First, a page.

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9 results for North Carolina--History--Civil War, 1861-1865--Union naval operations
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Record #:
18921
Author(s):
Abstract:
During the Civil War, Lieut. William B. Cushing, an intrepid and courageous Union naval officer, carried out daring exploits in North Carolina. Several did not succeed, such as the attempts to capture the commanders at Fort Fisher and Fort Johnson. His greatest accomplishment was planning and carrying out the sinking of the Confederate ram Albemarle on the Roanoke River near Plymouth.
Source:
The State (NoCar F 251 S77), Vol. 10 Issue 33, Jan 1943, p3, 20
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Record #:
24522
Author(s):
Abstract:
This article recounts the Confederate’s attempt to keep Union ships out of the Cape Fear River using three ironclads: CSS NORTH CAROLINA (ship), CSS RALEIGH (ship), and CSS WILMINGTON (ship).
Source:
The State (NoCar F 251 S77), Vol. 45 Issue 3, August 1977, p16-18, 35, il, por
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Record #:
24529
Abstract:
Yankee sailor William B. Cushing sank the CSS ALBEMARLE (ship) in 1864 with a torpedo. This article recounts the methods used to attack the ironclad.
Source:
The State (NoCar F 251 S77), Vol. 45 Issue 5, October 1977, p18-21, il, por
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Record #:
24632
Author(s):
Abstract:
During the Civil War, North Carolina was the only state to go directly into the business of blockade running to import war materials through the Union blockade and into Wilmington.
Source:
The State (NoCar F 251 S77), Vol. 26 Issue 16, January 1959, p7, 14, il
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Record #:
34623
Author(s):
Abstract:
Lt. William Barker Cushing was a Union naval officer who, in 1862, took the gunboat USS ELLIS up the New River to attack any blockade runners upstream and raid Jacksonville. Cushing had been given ELLIS in October 1862 while under orders to watch Bogue Inlet. The 200 ton ELLIS, captured from Confederate forces the spring before, was outfit with two 32-pound guns and a crew of 30 men. In late November, 1862, Cushing entered the New River and proceeded towards Jacksonville. Arriving at the town, Cushing and his men captured several slaves, arms, clothing, and two sailing schooners. On return to the river mouth, Confederate cavalry followed the flotilla and fired on the sailors. An ambush was prepared further down river but was prematurely initiated, giving Cushing time to engage those on shore. ELLIS’ guns proved more powerful and the Confederate forces retreated. Cushing set out towards the river mouth only to ground before reaching New River inlet. Confederate forces returned and soon destroyed ELLIS, however Cushing and his men were able to escape on one of the schooners.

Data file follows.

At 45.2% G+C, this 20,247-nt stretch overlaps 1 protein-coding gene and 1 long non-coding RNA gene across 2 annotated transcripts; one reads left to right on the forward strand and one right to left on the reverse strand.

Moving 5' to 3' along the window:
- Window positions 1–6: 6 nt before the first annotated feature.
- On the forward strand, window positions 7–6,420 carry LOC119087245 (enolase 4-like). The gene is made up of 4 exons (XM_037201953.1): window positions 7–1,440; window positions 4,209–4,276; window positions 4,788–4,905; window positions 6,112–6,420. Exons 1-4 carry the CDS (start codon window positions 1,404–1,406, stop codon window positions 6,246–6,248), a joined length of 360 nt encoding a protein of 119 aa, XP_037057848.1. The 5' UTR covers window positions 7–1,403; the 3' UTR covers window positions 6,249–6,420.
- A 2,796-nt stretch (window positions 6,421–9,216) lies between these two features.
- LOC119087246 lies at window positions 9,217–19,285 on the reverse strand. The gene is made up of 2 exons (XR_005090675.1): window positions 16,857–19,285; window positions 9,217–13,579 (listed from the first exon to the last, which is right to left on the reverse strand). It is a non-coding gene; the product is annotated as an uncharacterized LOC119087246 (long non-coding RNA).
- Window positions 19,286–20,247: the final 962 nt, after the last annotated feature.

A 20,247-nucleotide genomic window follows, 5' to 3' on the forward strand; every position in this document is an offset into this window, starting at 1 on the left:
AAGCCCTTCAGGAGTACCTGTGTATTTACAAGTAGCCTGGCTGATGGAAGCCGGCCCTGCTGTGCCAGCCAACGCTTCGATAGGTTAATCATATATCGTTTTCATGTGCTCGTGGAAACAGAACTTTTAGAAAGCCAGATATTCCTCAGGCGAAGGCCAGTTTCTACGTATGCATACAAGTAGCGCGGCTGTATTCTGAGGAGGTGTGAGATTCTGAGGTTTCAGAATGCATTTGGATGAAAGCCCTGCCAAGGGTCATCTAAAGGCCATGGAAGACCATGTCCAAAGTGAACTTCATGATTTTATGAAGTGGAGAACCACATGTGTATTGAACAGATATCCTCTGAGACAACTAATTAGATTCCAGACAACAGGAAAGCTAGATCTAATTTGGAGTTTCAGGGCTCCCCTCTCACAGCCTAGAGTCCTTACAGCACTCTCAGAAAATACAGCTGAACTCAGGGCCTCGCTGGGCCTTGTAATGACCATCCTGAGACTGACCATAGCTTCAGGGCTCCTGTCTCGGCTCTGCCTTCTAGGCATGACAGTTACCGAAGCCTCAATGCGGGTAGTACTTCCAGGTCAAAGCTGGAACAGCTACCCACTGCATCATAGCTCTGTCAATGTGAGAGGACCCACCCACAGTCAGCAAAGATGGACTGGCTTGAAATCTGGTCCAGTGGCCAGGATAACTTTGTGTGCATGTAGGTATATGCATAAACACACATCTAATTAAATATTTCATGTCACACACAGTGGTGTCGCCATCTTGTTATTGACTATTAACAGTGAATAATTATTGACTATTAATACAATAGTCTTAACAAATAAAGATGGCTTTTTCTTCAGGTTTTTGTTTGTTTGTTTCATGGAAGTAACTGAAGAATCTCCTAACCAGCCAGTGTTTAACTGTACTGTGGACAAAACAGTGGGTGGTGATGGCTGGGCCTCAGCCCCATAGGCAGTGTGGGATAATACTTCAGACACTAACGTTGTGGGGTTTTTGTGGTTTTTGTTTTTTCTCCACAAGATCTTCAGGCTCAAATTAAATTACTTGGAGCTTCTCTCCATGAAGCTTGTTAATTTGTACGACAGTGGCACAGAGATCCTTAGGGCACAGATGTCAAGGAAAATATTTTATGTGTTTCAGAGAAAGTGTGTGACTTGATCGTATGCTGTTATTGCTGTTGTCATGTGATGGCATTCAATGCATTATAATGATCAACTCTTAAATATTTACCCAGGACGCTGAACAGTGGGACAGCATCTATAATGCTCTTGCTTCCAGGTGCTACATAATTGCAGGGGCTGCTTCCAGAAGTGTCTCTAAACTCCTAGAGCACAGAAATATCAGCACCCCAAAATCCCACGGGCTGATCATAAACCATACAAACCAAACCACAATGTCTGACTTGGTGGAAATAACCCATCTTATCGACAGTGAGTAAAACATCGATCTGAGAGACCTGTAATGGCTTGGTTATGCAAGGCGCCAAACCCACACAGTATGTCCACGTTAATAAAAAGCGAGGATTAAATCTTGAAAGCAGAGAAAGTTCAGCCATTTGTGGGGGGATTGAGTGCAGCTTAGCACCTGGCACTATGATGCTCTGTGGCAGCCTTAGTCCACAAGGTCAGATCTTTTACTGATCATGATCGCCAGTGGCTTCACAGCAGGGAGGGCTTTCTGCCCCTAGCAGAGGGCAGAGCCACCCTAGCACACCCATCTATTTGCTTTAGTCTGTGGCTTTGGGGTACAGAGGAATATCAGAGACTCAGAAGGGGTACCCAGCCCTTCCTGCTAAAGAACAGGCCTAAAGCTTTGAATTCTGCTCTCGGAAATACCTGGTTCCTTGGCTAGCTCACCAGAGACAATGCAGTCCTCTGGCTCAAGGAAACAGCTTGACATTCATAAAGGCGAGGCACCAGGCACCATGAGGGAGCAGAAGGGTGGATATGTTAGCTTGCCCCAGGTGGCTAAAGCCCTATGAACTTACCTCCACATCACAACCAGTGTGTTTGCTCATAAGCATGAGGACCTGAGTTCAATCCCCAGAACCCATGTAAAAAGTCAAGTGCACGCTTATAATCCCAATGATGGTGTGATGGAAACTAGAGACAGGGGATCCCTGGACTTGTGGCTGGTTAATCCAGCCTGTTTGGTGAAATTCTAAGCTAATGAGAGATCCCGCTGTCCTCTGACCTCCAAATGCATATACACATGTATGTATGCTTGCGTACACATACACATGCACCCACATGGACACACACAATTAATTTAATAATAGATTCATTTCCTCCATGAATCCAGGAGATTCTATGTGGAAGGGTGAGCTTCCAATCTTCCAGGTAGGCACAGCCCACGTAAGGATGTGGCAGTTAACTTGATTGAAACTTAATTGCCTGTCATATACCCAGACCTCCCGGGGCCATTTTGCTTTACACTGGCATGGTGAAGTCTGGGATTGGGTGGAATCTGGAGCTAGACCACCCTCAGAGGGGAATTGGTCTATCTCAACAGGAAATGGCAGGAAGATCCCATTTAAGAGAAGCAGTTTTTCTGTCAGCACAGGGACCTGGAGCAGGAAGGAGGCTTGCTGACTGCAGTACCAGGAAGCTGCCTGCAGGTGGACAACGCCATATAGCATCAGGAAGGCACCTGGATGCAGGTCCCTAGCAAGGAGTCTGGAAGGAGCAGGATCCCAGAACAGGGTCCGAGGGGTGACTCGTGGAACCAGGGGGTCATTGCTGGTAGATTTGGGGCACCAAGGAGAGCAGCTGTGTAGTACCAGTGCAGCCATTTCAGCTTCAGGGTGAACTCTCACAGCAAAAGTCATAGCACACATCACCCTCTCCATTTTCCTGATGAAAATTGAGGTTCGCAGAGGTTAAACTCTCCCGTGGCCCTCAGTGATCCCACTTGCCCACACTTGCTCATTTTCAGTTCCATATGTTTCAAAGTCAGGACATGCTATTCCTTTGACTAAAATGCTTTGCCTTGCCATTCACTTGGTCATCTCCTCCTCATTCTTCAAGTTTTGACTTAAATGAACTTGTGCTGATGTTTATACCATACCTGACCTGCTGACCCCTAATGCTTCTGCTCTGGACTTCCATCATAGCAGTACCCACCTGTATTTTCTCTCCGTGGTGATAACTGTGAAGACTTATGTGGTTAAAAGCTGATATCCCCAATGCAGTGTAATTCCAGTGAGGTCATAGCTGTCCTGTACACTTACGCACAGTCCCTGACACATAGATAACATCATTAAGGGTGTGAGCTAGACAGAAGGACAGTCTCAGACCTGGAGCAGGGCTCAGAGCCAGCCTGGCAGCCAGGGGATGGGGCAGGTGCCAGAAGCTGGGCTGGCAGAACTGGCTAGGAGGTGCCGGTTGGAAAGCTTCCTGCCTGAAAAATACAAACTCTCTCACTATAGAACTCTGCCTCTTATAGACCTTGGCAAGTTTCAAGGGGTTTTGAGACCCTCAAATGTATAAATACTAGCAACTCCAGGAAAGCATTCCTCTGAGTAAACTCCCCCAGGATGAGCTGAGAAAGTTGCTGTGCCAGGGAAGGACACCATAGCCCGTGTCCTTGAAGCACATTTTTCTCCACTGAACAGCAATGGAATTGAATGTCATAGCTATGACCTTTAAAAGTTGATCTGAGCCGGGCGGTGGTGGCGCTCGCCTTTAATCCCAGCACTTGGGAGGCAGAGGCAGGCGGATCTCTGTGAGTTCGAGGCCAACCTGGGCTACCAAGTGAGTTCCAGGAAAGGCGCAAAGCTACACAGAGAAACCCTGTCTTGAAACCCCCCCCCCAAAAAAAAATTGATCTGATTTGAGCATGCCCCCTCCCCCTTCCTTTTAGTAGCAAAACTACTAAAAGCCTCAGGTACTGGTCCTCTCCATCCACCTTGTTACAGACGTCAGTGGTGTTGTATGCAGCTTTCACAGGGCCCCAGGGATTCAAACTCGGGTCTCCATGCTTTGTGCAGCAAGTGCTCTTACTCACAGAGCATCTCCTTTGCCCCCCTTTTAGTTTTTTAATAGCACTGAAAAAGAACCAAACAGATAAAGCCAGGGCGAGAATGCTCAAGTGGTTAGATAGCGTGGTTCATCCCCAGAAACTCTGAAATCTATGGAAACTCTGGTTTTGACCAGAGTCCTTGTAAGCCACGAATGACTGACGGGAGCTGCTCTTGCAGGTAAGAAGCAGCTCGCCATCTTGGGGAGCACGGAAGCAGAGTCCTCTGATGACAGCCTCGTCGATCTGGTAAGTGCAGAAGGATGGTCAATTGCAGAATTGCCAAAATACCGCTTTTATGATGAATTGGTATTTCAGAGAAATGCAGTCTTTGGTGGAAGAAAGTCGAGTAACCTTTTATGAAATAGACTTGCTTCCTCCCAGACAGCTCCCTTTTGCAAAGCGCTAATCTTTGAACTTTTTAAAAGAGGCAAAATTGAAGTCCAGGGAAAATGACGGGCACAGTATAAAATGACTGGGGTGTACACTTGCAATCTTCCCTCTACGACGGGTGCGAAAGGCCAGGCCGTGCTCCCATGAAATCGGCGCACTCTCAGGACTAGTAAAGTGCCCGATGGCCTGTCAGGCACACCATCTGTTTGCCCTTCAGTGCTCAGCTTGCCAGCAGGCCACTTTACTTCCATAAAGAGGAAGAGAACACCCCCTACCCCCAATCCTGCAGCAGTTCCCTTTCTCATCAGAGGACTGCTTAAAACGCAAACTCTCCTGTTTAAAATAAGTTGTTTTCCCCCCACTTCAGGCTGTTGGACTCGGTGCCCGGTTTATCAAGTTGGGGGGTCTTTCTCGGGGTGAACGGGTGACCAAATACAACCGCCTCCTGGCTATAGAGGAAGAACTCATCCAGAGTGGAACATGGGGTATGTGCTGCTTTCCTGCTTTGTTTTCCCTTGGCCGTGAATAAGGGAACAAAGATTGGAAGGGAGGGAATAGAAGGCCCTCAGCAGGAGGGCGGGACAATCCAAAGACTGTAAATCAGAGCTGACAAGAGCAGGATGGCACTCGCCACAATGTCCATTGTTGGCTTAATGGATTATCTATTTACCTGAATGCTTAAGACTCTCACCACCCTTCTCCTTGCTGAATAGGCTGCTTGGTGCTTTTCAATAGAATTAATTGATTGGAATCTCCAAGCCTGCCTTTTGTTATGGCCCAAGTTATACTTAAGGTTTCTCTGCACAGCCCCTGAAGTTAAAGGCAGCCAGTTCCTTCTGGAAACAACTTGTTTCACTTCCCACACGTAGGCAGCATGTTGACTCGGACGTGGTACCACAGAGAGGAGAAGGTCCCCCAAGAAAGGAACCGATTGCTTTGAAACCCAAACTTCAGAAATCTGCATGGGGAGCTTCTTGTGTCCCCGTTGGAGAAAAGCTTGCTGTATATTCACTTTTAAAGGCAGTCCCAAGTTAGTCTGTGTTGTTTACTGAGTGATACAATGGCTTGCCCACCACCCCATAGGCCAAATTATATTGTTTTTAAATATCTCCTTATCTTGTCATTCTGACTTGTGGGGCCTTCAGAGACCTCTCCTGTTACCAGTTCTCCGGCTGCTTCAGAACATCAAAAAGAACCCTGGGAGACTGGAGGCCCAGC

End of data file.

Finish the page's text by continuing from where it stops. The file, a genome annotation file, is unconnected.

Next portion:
Source:
The Researcher (NoCar F 262 C23 R47), Vol. 16 Issue 1, Winter 2000, p17-25, il, por, map
Record #:
34620
Author(s):
Abstract:
The most successful Union operations conducted during the Civil War were those launched along the Outer Banks and inland waters in 1861 and 1862. Their success was due, in large part, to the inexperience of Confederate naval forces. Despite the general disorganization and inexperience of the U.S. Navy, Union officials understood the significance of waterways as a means to entering Southern states and delaying troop resupply. Union strategist George McClellan planned a number of amphibious operations on major waterways which would disrupt rail and communications in the South. These goals resulted in a plan to take control of Hatteras Inlet.
Source:
The Researcher (NoCar F 262 C23 R47), Vol. 16 Issue 1, Winter 2000, p4-6, il, por
Record #:
34621
Author(s):
Abstract:
The coastal sounds of North Carolina made ideal anchorages for vessels looking to avoid Atlantic storms and were used by Confederate forces as a base for naval operations. Adjacent terrestrial defenses were constructed to protect these anchorages, but were poorly manned and supplied. In 1861, the Union led an expedition against Hatteras Inlet fortifications, followed by attacks on Roanoke Island, New Bern, and Fort Macon. The fall of these fortifications increased Union strength in Eastern North Carolina and provided Union forces with protected naval bases they would utilize through the end of the war.
Source:
The Researcher (NoCar F 262 C23 R47), Vol. 16 Issue 1, Winter 2000, p7-12, f
Record #:
34709
Author(s):
Abstract:
In early November 1861, French Man-of-War PRONY was stranded near Ocracoke Inlet. Catching sight of the vessel, the master of USS UNDERWRITER sent message they would provide aid. Unable to reach the vessel, however, UNDERWRITER retreated leaving PRONY vulnerable to attack. Confederate forces arrived on the scene and instead of attacking, offered assistance. While PRONY was not rescued, the crew were taken onboard CSS CURLEW and brought to New Bern.
Source:
Record #:
34744
Author(s):
Abstract:
In February 1862, two Beaufort residents successfully ran the Union blockade of Beaufort on board the CSS NASHVILLE. Used for transporting goods, NASHVILLE would continue to serve as a blockade runner for Confederate forces. In March, NASHVILLE transported arms and munitions across the blockade at the Cape Fear River; sailed into Nassau, and successfully bypassed Union sailors at the port of Georgetown, South Carolina.
Source:
The Researcher (NoCar F 262 C23 R47), Vol. 22 Issue 1, Spring/Summer 2006, p5-6, il